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What is Multiple sclerosis

Multiple sclerosis (MS) is a nervous system disease that affects your brain and spinal cord. It damages the myelin sheath, the material that surrounds and protects your nerve cells. This damage slows down or blocks messages between your brain and your body, leading to the symptoms of MS. They can include visual disturbances, muscle weakness, trouble with coordination and balance, sensations such as numbness, prickling, or “pins and needles”, and thinking and memory problems. No one knows what causes MS. It may be an autoimmune disease, which happens when your immune system attacks healthy cells in your body by mistake. Multiple sclerosis affects women more than men. It often begins between the ages of 20 and 40. Usually, the disease is mild, but some people lose the ability to write, speak, or walk. There is no single test for MS. Doctors use a medical history, physical exam, neurological exam, MRI, and other tests to diagnose it. There is no cure for MS, but medicines may slow it down and help control symptoms. Physical and occupational therapy may also help.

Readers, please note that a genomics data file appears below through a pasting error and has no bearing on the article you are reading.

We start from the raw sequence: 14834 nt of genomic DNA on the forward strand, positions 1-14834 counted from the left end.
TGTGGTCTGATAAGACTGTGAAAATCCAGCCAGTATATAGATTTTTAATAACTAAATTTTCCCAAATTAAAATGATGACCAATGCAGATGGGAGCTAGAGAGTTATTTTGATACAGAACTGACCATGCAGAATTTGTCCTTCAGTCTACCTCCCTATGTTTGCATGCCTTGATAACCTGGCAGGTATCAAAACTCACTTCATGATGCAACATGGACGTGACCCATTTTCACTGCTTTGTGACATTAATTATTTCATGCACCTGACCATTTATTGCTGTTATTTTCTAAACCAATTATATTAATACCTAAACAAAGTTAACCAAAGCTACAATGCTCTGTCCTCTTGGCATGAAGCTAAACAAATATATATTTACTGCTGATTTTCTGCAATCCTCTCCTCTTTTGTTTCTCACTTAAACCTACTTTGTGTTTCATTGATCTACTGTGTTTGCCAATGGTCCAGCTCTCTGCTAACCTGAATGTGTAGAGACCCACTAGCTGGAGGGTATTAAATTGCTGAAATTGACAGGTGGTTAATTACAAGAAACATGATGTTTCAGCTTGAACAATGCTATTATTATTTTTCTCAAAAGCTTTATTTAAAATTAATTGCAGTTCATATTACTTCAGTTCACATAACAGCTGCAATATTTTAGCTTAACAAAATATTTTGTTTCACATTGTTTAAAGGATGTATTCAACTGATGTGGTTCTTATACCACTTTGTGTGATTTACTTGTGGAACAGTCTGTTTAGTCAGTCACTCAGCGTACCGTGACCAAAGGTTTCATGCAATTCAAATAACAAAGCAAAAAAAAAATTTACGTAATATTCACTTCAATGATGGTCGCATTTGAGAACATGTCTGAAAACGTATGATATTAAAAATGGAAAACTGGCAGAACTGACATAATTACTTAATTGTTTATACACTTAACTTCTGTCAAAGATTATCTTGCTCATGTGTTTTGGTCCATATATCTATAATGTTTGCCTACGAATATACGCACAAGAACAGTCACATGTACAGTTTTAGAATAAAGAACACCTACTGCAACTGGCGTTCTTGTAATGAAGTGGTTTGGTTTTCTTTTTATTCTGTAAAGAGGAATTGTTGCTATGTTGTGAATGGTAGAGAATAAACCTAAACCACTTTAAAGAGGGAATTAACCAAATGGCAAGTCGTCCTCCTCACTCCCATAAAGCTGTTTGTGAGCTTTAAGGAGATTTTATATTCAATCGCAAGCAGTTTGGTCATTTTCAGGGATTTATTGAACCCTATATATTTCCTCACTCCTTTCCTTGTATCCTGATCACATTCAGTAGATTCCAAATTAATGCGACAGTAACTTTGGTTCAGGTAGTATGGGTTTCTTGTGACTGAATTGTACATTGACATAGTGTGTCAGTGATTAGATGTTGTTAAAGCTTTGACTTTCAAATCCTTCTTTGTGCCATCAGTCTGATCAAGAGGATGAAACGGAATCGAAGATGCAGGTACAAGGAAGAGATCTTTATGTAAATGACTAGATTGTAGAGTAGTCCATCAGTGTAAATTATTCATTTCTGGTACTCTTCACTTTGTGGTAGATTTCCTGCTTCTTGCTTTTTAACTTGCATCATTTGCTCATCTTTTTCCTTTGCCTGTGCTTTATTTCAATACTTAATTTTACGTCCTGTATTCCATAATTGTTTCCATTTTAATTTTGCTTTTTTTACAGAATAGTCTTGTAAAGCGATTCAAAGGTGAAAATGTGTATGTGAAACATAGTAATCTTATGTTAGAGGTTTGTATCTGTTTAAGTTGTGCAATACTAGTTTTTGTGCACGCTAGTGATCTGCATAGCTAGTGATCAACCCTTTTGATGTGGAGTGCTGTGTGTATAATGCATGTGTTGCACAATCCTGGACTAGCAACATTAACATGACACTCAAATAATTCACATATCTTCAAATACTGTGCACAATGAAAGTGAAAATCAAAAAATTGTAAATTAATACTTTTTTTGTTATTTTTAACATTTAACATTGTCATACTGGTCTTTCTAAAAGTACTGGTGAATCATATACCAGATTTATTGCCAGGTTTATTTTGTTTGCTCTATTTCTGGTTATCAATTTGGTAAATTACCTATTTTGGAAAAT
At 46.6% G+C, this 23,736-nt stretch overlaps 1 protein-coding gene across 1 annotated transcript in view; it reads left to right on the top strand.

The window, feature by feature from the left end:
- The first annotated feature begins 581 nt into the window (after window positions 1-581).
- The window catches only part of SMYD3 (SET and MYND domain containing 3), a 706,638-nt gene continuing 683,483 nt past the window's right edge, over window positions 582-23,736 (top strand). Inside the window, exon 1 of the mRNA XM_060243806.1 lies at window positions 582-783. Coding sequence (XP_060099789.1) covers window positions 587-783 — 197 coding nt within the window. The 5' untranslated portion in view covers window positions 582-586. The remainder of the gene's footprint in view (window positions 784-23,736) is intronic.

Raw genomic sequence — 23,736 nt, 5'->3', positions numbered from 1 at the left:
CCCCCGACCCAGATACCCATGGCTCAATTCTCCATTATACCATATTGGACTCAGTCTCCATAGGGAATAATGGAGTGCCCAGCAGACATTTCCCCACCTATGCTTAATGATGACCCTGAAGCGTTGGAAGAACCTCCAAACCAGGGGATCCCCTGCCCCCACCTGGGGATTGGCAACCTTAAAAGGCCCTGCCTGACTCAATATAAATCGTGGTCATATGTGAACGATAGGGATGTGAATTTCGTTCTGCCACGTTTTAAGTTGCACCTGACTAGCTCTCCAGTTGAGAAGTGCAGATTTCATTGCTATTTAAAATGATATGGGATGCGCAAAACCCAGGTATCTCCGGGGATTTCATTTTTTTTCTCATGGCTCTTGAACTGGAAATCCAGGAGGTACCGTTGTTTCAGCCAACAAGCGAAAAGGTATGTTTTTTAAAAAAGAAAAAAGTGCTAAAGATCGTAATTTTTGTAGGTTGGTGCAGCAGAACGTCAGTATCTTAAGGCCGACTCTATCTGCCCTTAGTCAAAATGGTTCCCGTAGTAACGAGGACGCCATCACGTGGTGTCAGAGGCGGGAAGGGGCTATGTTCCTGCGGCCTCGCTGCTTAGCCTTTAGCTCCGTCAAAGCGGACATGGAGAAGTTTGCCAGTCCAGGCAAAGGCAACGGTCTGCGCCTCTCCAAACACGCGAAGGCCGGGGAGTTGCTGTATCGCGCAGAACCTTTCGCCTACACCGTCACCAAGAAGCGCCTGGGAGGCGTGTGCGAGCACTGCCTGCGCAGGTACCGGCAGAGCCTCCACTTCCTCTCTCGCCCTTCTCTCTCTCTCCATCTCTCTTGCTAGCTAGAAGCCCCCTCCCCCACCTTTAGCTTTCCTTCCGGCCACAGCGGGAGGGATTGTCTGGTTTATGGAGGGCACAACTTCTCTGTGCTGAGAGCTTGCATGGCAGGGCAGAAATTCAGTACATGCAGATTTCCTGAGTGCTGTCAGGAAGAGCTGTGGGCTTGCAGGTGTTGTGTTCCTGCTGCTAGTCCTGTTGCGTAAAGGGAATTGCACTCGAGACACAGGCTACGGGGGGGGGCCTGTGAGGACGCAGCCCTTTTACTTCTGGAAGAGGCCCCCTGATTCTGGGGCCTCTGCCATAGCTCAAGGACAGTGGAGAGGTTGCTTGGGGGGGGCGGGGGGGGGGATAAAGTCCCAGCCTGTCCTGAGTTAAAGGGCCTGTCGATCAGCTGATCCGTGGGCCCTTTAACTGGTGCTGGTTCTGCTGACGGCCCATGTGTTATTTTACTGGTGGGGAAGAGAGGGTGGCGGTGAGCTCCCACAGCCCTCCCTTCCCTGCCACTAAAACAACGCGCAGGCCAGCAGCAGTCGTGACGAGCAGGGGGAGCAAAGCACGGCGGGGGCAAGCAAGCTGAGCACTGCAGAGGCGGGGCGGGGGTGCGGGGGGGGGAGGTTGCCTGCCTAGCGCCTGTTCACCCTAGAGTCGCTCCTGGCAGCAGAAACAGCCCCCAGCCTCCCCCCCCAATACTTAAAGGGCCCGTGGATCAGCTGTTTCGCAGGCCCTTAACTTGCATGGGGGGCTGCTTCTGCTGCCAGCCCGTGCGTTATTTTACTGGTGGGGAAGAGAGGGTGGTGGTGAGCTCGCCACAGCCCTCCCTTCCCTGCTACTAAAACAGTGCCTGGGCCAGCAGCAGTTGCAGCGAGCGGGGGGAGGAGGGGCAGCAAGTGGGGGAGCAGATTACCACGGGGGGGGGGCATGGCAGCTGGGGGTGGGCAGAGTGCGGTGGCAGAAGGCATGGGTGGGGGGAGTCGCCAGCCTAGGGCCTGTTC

Related Resources

Am The Personal Story Of A Mom Of Twins Diagnosed With M S

The Personal Story of a Mom of Twins Diagnosed with M.S.

In 2006 when my twins were five months old, I was diagnosed with relapsing-remitting multiple sclerosis (M.S.). I was/am still able to drive...
Depositphotos S

A Mom with MS: Keep on Moving

Four years ago, I was at the top of my game.  I was participating in Ironman Triathlon events, getting my master’s degree, and...

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Related Autoimmune Patient Groups

National Multiple Sclerosis Society
National Multiple Sclerosis Society
National Sleep Foundation
National Sleep Foundation

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